Down to the Last Dime
Then again we live in a state that is notorious for high taxes, apparently due to its many social programs to benefit those in need (or so I've heard). I, for one, am very proud that the state does take seriously the needs of the disadvantaged. Unfortunately, my family is now among them and we sit on that border between “hopeful middle class” and “poverty-level.” We make too much to get food stamps (though we qualify for medical assistance), but cannot seem to feed or cloth our family without using credit cards each month, which in turn puts us in further debt and makes us far poorer than we may externally appear.
Knowing I had to pay the tax bill, I began sifting through the list of important numbers mortgage, car payment, heating oil, electricity, etc. Cell phone and cable didn't stand out as important, though I knew I'd have to pay them if I wanted to keep our credit in good standing. Rich people would probably say, “If you’re so poor, why do you have a cell phone then?” Well, the answer is complicated. We've been holding out on the cell phone for two years now. First, we were stuck in a contract, so it would mean paying penalties if we just cut out and second, I worry immensely that in our rural location, during winter, I will become stranded with the children on some remote road in the middle of the night and will be unable to find help. The cell phone is, in essence, an emergency line and we have the cheapest plan possible. But even that is not cheap! The cable is similar. Without the cable line we'd have no TV (we cannot get a signal with a simple antenna) and even though the ideal Christian home should probably be TV-free these days, I just feel we cannot be entirely deprived of the outside news or programs for our children. And so we always have those bills, lagging behind. Those bills you hate to pay even more than your basic ones, but know you have to.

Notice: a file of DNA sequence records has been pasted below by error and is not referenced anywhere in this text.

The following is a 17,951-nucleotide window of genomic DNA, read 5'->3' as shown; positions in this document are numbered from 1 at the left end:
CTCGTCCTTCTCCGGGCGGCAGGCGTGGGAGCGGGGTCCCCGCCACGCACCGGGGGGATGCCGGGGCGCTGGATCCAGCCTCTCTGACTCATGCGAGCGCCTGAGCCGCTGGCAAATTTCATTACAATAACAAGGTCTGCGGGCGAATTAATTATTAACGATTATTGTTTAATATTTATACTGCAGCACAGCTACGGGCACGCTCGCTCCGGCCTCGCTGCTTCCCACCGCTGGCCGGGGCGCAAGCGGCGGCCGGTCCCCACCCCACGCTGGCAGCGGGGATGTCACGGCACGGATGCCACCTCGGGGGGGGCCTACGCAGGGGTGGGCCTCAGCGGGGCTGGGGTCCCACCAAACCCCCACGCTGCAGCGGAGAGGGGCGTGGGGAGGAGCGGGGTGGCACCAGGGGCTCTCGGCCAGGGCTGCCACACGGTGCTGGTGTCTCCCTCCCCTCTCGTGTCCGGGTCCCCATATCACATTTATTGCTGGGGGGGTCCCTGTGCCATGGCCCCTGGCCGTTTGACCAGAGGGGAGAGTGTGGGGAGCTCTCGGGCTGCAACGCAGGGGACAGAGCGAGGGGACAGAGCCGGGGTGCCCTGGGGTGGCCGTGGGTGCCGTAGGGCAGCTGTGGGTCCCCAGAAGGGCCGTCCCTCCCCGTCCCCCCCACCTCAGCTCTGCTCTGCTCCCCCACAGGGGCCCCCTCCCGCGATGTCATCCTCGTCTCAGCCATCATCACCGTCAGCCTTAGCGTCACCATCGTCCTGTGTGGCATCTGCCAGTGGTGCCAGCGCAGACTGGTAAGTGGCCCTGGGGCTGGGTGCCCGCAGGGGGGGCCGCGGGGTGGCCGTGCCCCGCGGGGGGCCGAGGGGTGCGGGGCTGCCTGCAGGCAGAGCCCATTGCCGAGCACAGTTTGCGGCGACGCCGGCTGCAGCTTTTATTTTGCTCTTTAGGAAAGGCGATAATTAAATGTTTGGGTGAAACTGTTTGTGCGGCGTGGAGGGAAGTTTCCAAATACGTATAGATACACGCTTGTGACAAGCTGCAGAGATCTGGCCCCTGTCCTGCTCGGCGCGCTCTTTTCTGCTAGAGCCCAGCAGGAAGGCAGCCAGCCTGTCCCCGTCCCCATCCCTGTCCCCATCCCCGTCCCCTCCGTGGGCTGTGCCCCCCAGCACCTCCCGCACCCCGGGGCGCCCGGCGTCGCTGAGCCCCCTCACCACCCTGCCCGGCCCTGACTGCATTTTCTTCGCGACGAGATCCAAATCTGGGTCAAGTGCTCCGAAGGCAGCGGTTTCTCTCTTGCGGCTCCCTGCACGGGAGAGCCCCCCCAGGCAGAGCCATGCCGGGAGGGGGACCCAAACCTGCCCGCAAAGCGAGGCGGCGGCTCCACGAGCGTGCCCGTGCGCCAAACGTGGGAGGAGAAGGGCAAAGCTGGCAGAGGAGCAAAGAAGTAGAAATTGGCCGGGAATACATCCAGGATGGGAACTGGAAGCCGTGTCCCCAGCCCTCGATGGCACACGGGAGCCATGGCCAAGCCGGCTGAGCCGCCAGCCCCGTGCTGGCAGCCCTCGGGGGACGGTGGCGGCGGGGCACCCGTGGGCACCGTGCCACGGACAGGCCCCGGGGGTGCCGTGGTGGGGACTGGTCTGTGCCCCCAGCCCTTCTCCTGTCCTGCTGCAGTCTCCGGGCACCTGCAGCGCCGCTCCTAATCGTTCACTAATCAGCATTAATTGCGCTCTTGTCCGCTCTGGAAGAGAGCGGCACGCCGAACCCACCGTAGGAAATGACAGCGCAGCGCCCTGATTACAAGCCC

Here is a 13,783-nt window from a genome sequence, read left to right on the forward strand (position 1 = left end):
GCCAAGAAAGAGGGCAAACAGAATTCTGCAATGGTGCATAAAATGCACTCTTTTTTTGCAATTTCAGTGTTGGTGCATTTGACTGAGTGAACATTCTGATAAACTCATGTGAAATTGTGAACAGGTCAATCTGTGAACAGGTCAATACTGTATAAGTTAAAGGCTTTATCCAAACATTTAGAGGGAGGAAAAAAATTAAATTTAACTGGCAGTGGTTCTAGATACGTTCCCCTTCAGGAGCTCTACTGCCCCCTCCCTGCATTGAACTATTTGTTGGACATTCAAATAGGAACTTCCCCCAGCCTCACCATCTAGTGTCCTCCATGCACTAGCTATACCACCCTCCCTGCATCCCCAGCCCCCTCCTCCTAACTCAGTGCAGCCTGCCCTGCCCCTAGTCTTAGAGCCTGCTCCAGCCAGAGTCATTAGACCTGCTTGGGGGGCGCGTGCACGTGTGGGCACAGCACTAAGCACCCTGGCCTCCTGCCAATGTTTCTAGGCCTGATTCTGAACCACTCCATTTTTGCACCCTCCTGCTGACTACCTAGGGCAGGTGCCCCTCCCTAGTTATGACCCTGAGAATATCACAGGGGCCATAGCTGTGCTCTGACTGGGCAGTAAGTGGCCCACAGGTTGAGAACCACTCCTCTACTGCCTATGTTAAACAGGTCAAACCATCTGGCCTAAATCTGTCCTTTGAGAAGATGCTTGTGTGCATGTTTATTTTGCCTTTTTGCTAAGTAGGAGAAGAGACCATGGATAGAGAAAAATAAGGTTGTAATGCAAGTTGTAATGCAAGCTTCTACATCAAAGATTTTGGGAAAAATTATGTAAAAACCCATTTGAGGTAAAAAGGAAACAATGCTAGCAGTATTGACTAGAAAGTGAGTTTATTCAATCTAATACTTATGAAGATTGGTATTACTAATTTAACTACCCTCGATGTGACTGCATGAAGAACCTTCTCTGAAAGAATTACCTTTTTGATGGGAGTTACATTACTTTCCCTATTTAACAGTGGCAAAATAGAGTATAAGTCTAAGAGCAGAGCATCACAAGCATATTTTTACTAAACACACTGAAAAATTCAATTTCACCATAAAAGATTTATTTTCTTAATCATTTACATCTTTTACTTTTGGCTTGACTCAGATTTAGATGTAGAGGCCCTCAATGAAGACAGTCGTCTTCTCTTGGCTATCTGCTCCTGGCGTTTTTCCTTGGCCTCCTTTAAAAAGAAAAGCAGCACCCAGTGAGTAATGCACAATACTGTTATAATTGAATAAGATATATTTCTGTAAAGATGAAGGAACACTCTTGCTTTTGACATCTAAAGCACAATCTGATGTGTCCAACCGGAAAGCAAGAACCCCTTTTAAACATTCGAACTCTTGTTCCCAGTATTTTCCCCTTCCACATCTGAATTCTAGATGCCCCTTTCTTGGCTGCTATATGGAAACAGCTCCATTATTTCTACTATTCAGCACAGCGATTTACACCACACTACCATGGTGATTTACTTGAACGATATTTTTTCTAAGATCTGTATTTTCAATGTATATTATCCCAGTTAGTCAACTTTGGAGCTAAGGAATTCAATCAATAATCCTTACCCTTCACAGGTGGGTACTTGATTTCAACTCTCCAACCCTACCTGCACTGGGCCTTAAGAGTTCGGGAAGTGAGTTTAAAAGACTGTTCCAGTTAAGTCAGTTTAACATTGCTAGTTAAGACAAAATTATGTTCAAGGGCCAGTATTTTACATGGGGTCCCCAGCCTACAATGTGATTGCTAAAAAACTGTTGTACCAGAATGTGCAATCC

After assessing our monthly income and mailing out the bills as soon as they came in, I went to the town office (all three kids in tow) to pay the property tax bill. The office was unexpectedly crowded. For some reason I kept thinking Friday would be a good day. Apparently, so did everyone else. The kids were impatient and running around the old building. I had to keep them under control and my legs, stricken with some mystery illness I'm still trying to figure out, started their usual shaking. Given the nature of the bill, it felt urgent to get it paid early, and so I forced myself to stay and wait it out in the slow line. The children finally sat down on some chairs well, really they started to play silent musical chairs, exchanging seats with each other until I finally put a stop to it. The other residents in the office just smiled and remarked at the kids while I tried to keep my mind off my leg problem and kept repeating in my head, “Oh, come on! Hurry up, will you!” I wasn't targeting my thoughts at any one person in particular, but just at the event itself. I just wanted to get through that line and get out of there!